How One Australian Woman Turned Tinder Into A Successful New York Art Project
When seventeen first dates becomes a series of beautiful photos.
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Ahhh, Tinder: that veritable slush pit of random dick pics and crude sexual advances. Would it be possible, wondered Aussie photographer Kirra Cheers, to find genuine human connections via a mobile application infamous for hook-ups?
Earlier this year, Cheers began furiously swiping right, and within two months managed to chalk up an exhausting 17 first dates in her adopted home of New York, a city particularly enamored with digital dating. “It was completely insane. I was booking dinnertime dates and lunchtime dates on the one day sometimes,” Cheers, 26, says.
Each time, she fielded a special little moment of awkward by asking to take her date’s photograph. The result is Tinderella, a series of eleven candid black and white portraits — six dates refused to be photographed — that, paired with snippets of Tinder conversations and even an audio recording of an entire date are oddly meaningful and revealing.
Tinder Romantics: “Charm My Sack”
“I was called a predator on more than one occasion,” Cheers says of the process. “But I felt the photographs were an indication of the dynamic between me and the person.
“The resulting portrait depends on how comfortable we were, how attracted we were to one-another — even how much we’d had to drink. Asking to take their photograph often actually increased the connection, like I was inviting them into my world.”
Cheers wanted her work to be an honest documentation on how we connect in the digital age, which meant fending off some particularly ridiculous advances.
Like Matt, who felt that “charm my sack” was a heart-winning opening line. “It was fascinating that they would even try with that,” Cheers says. “I just think there’s something sexy about a slow play. Tinder kind of removes the romance and you rush through the entire process, which isn’t something that I particularly enjoy.”
With men as the majority of her dates, Cheers noticed a subtle power shift, as if her camera lens was reversing traditional gender roles. Her subjects began questioning whether she was actually interested in them as a person or simply as an art project.
“So often women are seen as objects and ask those sort of questions,” she says. “It was really empowering to see it from the other side of the fence.”
On Success, And Taking Risks
Cheers is an extremely talented photographer — at 24 she was named among Rangefinder magazine’s 30 rising stars in wedding photography — but fell into the craft almost by accident. She was given the subject thanks to a high school administrative error, and discovered her talent after letting her classmates cheat off her work.
Everyone got A’s. “From that point I was like: ‘Maybe this is something I’m good at’,” she says.
Born in Queensland and growing up in Adelaide, her love of travel was inspired by her “gypsy parents”; Cheers moved to Byron Bay for two years before a dream job offer with top wedding photographer Christian Oth, which sent her halfway across the world to New York City in 2012. Problem was, the job kind of turned out to be a nightmare.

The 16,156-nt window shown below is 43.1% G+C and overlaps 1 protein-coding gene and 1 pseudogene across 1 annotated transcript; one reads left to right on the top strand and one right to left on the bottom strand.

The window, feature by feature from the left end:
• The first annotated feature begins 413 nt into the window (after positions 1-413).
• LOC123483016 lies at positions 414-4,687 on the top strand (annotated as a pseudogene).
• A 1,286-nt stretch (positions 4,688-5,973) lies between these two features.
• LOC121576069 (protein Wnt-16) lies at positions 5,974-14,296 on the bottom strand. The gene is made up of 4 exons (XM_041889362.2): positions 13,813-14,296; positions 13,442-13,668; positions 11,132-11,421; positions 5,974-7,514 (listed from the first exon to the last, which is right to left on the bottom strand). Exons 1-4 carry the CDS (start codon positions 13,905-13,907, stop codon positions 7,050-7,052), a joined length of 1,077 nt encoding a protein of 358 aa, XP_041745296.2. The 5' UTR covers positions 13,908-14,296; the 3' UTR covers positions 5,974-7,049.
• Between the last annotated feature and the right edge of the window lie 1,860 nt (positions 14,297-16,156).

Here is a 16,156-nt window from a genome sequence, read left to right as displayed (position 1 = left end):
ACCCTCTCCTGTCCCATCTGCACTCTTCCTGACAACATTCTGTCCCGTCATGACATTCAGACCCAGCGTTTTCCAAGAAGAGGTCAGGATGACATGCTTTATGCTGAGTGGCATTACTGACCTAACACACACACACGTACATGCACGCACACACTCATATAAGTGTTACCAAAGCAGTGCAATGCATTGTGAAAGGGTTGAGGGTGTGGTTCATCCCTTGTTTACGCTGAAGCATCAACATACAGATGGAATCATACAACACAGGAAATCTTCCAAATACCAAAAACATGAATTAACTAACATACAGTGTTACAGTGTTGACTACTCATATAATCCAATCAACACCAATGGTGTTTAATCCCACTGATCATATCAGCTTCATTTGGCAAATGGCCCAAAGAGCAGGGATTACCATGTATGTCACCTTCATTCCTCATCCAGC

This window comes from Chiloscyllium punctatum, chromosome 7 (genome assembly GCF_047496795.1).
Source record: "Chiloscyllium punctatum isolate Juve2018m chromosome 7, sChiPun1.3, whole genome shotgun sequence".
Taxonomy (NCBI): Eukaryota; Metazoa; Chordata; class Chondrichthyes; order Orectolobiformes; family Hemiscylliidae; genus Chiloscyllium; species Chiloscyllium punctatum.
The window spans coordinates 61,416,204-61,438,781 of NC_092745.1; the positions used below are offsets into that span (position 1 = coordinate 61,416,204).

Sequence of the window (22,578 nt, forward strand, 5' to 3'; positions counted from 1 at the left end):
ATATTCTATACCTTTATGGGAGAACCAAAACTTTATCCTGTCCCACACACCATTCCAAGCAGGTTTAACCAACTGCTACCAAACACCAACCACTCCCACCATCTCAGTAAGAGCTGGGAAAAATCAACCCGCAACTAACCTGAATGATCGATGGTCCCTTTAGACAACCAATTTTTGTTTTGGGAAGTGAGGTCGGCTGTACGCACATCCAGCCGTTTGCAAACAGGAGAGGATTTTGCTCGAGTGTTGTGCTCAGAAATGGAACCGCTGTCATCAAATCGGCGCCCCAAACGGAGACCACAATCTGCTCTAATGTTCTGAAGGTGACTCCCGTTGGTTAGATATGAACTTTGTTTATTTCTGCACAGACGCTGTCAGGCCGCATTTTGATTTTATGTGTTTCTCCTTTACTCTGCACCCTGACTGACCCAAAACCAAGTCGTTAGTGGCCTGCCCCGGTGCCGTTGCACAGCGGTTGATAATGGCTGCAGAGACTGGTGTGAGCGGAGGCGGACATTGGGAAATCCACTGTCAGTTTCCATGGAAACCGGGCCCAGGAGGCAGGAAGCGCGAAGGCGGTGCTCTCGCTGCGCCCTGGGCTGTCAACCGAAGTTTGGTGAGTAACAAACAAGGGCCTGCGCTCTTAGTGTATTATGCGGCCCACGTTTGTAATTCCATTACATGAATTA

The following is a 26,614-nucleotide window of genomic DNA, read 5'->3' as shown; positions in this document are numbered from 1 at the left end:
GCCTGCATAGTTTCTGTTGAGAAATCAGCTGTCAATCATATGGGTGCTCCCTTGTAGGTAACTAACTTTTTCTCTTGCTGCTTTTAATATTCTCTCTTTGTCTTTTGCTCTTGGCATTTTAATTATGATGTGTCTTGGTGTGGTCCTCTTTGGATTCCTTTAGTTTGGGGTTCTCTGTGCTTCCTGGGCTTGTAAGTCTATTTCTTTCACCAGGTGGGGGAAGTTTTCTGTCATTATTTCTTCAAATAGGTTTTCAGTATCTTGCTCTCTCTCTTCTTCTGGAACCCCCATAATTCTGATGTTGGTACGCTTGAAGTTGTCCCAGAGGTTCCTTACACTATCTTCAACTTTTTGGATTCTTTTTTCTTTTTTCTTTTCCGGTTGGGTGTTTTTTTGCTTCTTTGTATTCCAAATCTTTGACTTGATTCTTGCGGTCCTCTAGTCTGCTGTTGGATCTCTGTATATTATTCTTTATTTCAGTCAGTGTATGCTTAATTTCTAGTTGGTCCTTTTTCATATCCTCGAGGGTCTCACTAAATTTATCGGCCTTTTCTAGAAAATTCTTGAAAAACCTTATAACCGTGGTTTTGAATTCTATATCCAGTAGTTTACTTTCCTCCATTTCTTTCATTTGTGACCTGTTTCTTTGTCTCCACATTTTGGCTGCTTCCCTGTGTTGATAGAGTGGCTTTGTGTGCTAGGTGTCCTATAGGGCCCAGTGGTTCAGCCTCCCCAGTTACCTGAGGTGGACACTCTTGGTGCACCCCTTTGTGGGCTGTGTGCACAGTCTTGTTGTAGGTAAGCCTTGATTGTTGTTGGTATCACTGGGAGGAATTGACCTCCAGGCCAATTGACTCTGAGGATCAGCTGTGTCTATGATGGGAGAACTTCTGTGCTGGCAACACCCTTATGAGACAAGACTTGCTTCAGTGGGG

Feeling trapped and burnt out but determined not to let NYC chew her up and spit her out, Cheers started to get creative. She connected with fellow photographer Spencer Lum and together they launched The Brooklyn Collective last year, bringing together 11 handpicked wedding photographers to champion and mentor one-another.
The collective launched with a bang in August, with a group exhibition entitled Modern Romance. About 400 people turned up, including some of the men featured in Cheers’ Tinderella project. “There was a moment when I stood back and watched them talk to one another … that was kind of intense,” she says. “It was kind of like a dream, all of these beautiful men all in one room.”
On top of all this awesomeness, Cheers often gallivants around the world on all-expenses-paid press trips to far-flung places like Taipei and Haiti for her travel blog, Tempting Alice.
“People tell me all the time how lucky I am. It has nothing to do with luck. I actively pursue this lifestyle for myself. No one really gave me these opportunities, I’ve always created them,” she says.
“You have to take risks and there’s no point where making that change is not going to be scary. You have to just jump off the cliff and go for it. You don’t really know how it’s going to turn out but you at least need to push yourself out there.”
So did she find her happily ever after? Cheers says she felt a connection with several men but the frenetic pace of the project didn’t allow her to explore those feelings. “A lot of them developed into platonic friendships, which has been super positive. I don’t know about whether they’ll evolve into more but I’m definitely open to that,” she says.
Either way, Cheers plans to extend Tinderella to include interviews with her dates, and potentially a comic book. She’s working on a related project for next year, too, in which she’ll advertise on Craigslist for someone willing to volunteer a list of their previous sexual partners, before attempting to contact and photograph past lovers.
“My hope is that I’ll build an idea of who this person could be through the eyes of all their past lovers,” she says.
Read more about Kirra Cheers and Tinderella here.